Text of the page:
Sat in the al-fresco section of the restaurant (a short while ago whilst it was warm enough to enjoy the full outdoor dining experience) we were greeted with two palate cleansing cocktails, a subtle serve of peach, rosemary and gin in quirky coloured lightbulb as we began to peruse the tasting menu, a 10-course offering comprising 3 appetisers, 4 tasting dinners, a cheese course, a pre-dessert and a dessert. Remarkably though, all of this would only set you back £50 per person, and can be expertly paired with soft drinks for £20pp; beer from the truly extensive A4 list (including an IPA served in a brown paper bag) for £30pp; or (our choice) wines for £45pp.
Over the next four hours, we would embark on an indulgent journey bursting with flavours, textures and the downright stupendous. Never have I been to a restaurant where every single course held a surprise for me – and those surprises weren’t just great. They were bloody fantastic.
Interestingly at The Frog the chefs are also the waiters, and soon the first arrived at our table to present our three sharing appetisers, the first – which exploded with flavour – a creamy Smoked Cod in creme fraiche served in a crispy lovage bread wrap and topped with luxurious, mouth-coating caviar. Either side of this dish were a BBQ Beef on black lovage bread, warmly spiced with chilli; and (one of my favourite dishes of the day) a sensationally simplistic Chicken Butter, an infused-butter served with charred, homemade sourdough and crispy chicken skin. The result of the latter was unbelievable.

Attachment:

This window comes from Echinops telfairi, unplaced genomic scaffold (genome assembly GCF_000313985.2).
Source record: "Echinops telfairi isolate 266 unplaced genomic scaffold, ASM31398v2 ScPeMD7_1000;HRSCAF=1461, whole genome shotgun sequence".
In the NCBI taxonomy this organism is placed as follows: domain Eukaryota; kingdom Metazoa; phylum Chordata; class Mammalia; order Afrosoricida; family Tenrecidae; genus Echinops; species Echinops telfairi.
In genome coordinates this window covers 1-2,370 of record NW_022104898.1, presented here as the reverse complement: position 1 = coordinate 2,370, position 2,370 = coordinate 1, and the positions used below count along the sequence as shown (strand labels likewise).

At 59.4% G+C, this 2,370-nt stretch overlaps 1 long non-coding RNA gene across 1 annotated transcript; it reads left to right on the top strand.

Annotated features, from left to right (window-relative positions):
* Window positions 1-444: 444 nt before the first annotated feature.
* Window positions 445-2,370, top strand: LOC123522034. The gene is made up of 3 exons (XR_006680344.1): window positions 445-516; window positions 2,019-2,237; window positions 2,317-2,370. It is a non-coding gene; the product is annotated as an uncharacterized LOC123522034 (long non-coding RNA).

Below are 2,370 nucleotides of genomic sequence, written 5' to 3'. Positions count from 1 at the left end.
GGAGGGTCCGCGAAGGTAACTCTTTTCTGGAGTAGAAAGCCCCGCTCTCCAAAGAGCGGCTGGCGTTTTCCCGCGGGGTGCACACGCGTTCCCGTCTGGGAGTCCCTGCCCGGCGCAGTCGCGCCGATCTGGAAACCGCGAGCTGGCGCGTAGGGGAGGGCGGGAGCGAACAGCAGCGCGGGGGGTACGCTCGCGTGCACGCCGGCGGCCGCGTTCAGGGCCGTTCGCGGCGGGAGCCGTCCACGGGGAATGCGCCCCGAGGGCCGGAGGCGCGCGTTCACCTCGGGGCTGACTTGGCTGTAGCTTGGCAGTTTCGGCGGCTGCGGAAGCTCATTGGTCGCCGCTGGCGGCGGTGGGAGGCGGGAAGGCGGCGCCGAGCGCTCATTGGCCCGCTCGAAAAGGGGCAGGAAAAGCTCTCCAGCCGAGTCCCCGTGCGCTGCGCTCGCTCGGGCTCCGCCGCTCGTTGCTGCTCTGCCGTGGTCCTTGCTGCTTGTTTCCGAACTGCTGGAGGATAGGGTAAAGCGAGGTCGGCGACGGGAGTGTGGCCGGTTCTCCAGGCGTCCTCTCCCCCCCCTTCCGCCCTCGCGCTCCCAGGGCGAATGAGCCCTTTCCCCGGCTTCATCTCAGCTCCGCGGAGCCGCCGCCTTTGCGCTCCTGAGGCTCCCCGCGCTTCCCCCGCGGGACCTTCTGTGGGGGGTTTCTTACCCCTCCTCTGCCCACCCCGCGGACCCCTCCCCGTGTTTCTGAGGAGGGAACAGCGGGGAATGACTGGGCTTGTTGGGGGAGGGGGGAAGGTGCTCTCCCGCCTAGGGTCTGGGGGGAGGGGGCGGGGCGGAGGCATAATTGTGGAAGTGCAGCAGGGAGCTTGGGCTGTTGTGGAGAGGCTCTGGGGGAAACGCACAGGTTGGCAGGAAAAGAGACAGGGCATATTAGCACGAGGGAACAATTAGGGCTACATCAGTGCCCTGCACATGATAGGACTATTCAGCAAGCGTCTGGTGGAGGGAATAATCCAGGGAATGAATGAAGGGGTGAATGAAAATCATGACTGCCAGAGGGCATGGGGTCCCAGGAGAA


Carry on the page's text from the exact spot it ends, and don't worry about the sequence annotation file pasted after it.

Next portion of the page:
With appetisers well-received and cleared, the restaurant began to get busier and a playlist of alt-rock gems had ensued, with the dulcet tones of Alt-J, Tom Odell and James Bay providing an equally laid-back soundtrack. Many places of this calibre seem to try to hard to live up to the old-Michelin fineries and many seem rather stuffy, but there is no place for stuffiness at The Frog. Instead, the food speaks for itself.
As our white-coated friend arrived back at the table a sommelier approached simultaneously, bringing with him a bottle of sparkling wine. Although guests only get a glass per course, the bottle is brought to the table and your sommelier will tell you about the wine, its origins and its tasting notes – and even why it has been chosen to accompany the course (this is the same for beer and soft pairings). The food component, Salmon & Pickles, was a feast for the eyes and the palate: light, fresh and delicate salmon was accompanied by pickled shallots, radish and red onion, with creme fraiche adding creaminess and sliced and balled apple adding crunch.